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The day book. (Chicago, Ill.) 1911-1917, July 12, 1912, Image 15

Image and text provided by University of Illinois at Urbana-Champaign Library, Urbana, IL

Persistent link: http://chroniclingamerica.loc.gov/lccn/sn83045487/1912-07-12/ed-1/seq-15/

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J.. . , 0-O-CMD! RASPBERRY JAM!
Red Raspberry Jam. - No. 1.
Allow, three-quarters of a
pound of sugar to a pound of
fruit. Put the berries on alone
and boil for half an hour, stirring
hard and often. Dip out the su
perfluous juice, add the sugar and
cook twenty minutes longer. Put
in jars or glasses.
Red-Raspberry Jam. No. 2.
To every pound of raspberries
allow a pound of sugar, and to
whatever portion of raspberries
used allow one-fourth weight of
currants. Wash and strain cur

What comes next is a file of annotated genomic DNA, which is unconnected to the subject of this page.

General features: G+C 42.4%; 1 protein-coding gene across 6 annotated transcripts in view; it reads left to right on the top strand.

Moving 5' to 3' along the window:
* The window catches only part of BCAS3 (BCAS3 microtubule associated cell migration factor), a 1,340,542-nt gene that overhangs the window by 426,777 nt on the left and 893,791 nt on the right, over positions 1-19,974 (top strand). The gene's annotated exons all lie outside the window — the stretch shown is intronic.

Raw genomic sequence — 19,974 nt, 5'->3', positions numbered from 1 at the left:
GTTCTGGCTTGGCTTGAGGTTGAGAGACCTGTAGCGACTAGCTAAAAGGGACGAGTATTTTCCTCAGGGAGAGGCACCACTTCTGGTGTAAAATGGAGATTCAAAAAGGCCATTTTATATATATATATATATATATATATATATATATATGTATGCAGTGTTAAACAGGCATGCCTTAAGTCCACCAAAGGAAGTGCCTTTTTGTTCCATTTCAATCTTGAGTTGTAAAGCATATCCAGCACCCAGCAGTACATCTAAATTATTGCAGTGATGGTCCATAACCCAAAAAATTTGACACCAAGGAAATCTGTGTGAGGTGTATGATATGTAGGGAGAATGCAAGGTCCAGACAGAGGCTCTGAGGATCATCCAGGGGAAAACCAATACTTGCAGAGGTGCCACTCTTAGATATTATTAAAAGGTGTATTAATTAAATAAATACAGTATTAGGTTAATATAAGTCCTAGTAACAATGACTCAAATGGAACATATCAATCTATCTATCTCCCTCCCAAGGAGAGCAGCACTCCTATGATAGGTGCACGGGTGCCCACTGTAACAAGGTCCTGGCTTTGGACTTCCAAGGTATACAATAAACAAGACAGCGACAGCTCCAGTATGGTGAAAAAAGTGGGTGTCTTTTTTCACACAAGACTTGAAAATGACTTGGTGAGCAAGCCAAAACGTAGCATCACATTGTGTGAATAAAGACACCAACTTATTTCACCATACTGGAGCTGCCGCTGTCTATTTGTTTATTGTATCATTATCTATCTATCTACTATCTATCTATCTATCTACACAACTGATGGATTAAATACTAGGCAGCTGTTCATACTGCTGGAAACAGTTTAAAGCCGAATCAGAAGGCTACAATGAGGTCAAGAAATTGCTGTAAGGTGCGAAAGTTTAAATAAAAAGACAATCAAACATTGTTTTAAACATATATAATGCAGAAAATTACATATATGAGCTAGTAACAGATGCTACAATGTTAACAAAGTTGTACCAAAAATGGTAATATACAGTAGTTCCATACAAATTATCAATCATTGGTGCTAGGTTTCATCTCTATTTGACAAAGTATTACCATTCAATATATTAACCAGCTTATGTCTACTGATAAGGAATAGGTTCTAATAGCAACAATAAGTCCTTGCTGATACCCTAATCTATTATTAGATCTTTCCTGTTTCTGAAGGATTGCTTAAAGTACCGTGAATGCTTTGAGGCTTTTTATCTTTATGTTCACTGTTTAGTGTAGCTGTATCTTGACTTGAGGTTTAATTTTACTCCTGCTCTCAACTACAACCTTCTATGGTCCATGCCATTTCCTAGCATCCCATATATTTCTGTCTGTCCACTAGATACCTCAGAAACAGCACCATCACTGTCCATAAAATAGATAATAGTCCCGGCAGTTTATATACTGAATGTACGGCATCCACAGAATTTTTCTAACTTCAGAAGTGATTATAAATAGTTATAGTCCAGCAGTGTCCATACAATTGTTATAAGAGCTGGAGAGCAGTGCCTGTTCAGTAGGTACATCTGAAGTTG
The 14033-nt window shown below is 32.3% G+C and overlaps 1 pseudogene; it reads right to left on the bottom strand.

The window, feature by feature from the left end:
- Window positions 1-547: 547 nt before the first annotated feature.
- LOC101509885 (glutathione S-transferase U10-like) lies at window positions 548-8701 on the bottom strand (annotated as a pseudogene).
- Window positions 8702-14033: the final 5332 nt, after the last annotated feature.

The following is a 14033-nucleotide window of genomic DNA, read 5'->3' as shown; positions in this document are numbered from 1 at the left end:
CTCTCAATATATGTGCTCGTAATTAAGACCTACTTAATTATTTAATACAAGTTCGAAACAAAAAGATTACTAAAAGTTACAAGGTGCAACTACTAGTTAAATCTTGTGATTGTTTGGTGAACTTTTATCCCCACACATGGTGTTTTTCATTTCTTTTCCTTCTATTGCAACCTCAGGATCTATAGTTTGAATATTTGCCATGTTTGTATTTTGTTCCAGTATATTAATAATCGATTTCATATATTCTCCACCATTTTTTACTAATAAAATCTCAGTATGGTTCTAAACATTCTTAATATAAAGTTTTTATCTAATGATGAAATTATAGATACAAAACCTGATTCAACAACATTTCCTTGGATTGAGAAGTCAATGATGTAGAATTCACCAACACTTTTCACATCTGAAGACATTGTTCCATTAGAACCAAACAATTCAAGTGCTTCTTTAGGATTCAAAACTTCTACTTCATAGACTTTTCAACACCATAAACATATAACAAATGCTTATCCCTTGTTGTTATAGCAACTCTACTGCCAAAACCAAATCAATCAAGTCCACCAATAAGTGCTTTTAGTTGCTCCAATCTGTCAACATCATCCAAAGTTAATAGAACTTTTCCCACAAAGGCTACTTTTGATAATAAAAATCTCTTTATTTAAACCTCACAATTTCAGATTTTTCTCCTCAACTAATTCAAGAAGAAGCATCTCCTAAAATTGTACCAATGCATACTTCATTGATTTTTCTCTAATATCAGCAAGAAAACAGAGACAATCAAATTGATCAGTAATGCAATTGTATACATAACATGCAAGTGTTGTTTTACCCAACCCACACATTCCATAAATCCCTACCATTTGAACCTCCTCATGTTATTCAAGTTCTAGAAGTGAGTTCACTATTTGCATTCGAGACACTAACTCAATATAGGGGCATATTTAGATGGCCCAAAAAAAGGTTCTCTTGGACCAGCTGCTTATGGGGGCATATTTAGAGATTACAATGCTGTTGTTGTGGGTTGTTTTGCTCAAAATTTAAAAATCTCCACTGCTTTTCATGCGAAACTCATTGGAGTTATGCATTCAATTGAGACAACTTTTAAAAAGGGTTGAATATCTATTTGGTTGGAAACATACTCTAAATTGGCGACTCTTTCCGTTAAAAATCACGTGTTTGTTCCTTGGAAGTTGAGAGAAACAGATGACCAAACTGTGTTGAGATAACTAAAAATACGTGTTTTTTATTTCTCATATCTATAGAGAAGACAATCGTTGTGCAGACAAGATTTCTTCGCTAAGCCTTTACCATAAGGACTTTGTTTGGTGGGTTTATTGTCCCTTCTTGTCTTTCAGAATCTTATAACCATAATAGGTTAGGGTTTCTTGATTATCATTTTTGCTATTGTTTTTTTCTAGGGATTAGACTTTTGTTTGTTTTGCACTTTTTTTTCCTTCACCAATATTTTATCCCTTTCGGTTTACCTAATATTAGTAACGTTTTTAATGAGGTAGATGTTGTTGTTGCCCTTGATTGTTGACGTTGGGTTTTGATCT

rants and cook juice with the
sugar about twenty minutes.
Then add the raspberries whole,
simmering together twenty-five
minutes. Bottle and seal at once.
Red Raspberry Jam. No. 3.
Weigh berries and simmer
without water until reduced one
third, when add gradually as
BERNSTEIN'S PANTS.
Henri Bernstein, one of whose
plays was hissed and hooted out
of one of the great Parisian the
aters, is now the idol of the hour
on the great boulevards.
Doubtless recollecting that he
has written thiteen plays which
have been produced, the marvel
ous sense for the theater and for
stage trickery tliat some of them
displayed, even in a poor English
translation, you are certain that
Bernstein-has attained his pres
ent altitude of popularity in" the
Paris cafes by some wonderful
drama in which modern French
LD0M(j(Y"!
many pounds of heated sugar as
there were berries (original
weight). As soon as sugar is
melted thoroughly and has boiled
up once, place in jars and seal at
life is mordantly analyzed and re
vealed. Wrong, alPwrong!
The great triumph of the play
wright does not consist in his
plays, in his dramatic talent, but
in pants.
Every -dandy in Paris is mad
with envy, fo'r Henri has smashed
all records. He has 147 pairs of
trousers count 'em, 147 varieties
all colors, all shapes, all de
signs and a valet who does noth
else but look after them.
What is mere literature com
pared with such a sartorial triumph?
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